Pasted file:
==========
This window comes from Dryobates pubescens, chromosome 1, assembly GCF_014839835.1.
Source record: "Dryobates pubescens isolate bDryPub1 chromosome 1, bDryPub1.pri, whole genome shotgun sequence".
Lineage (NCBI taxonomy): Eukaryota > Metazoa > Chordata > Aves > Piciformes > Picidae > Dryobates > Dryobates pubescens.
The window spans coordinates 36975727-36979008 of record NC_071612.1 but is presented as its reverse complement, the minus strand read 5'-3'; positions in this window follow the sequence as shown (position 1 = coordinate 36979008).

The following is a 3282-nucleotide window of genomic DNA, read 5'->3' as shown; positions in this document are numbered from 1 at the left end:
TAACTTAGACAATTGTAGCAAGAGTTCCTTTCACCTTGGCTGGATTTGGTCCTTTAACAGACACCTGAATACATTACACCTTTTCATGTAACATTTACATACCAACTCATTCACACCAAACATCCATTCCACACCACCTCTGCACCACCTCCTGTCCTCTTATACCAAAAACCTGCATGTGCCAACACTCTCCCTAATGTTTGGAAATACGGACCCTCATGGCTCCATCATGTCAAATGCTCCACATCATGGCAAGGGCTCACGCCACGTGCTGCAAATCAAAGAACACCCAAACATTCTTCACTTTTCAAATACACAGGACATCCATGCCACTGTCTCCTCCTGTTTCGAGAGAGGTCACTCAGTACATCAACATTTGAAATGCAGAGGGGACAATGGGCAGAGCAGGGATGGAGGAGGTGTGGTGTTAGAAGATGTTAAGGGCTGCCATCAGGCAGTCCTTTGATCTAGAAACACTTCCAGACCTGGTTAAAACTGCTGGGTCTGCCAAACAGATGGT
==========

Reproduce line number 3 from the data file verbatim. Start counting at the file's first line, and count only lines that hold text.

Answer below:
Lineage (NCBI taxonomy): Eukaryota > Metazoa > Chordata > Aves > Piciformes > Picidae > Dryobates > Dryobates pubescens.